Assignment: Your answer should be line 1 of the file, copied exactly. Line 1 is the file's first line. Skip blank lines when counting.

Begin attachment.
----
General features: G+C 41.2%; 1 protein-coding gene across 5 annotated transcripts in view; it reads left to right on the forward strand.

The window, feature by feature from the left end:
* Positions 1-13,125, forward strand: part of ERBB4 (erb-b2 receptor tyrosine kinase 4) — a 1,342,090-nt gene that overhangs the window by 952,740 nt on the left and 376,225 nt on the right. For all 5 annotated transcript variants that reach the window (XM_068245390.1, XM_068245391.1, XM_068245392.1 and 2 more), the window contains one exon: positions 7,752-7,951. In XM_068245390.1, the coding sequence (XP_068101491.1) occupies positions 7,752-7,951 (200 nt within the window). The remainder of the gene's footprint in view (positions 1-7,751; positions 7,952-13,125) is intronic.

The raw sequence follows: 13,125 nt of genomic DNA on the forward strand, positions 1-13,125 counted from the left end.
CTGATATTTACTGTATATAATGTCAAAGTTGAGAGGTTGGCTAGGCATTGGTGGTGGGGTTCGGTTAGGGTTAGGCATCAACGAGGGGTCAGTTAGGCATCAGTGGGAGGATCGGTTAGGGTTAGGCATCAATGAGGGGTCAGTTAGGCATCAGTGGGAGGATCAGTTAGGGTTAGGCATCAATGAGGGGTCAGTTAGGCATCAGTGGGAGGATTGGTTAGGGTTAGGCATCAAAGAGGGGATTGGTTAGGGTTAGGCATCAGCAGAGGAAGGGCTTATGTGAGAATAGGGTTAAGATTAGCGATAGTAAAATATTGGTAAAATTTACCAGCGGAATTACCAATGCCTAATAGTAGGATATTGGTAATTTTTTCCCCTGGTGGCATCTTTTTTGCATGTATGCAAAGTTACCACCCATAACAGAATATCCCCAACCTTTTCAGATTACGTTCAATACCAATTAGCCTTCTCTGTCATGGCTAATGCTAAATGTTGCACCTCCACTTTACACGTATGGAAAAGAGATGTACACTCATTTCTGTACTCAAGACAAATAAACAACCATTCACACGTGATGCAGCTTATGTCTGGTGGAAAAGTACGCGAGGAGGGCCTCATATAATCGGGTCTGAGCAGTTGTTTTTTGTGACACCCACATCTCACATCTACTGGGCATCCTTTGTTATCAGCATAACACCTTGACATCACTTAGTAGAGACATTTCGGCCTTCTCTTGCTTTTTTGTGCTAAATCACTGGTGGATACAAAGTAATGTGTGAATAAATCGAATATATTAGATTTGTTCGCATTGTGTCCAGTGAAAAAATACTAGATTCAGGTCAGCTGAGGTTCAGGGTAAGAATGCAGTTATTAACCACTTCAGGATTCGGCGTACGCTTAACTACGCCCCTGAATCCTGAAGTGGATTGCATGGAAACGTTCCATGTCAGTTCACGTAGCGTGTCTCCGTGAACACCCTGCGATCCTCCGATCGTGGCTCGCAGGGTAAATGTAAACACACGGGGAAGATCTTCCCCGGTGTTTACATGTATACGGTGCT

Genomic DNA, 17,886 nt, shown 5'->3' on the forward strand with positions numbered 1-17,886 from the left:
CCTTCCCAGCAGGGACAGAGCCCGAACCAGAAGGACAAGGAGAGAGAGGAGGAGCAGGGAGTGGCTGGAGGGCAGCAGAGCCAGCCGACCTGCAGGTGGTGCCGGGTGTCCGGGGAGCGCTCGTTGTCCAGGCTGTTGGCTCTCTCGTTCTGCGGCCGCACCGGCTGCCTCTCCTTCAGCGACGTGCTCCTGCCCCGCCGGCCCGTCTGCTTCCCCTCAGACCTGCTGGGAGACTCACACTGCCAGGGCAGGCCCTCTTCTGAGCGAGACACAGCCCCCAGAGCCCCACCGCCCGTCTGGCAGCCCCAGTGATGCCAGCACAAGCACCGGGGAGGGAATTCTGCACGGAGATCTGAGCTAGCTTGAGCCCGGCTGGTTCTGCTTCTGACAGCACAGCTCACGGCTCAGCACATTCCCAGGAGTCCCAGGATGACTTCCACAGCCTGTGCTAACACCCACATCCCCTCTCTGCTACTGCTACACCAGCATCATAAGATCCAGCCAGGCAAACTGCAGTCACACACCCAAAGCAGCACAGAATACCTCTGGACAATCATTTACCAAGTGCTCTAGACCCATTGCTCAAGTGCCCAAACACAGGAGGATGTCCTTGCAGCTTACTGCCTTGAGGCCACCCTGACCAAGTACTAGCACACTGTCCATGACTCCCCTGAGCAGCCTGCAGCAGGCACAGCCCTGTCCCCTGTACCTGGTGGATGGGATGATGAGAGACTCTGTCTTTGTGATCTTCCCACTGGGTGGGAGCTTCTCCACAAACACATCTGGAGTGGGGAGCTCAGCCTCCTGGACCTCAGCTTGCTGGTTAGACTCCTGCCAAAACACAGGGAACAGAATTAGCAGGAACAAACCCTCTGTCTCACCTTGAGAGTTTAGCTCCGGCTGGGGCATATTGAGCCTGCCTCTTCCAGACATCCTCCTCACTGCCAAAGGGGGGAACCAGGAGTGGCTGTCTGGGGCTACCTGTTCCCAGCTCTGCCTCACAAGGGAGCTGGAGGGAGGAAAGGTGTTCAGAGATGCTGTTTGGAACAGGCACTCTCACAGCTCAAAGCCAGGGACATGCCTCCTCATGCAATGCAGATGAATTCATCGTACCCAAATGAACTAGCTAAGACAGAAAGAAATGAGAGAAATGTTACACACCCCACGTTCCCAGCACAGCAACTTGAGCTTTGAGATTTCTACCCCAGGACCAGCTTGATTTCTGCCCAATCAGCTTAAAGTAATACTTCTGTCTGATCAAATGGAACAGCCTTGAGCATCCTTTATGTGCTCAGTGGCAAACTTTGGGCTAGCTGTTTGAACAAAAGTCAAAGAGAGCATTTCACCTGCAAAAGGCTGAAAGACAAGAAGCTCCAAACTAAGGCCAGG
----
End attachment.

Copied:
General features: G+C 41.2%; 1 protein-coding gene across 5 annotated transcripts in view; it reads left to right on the forward strand.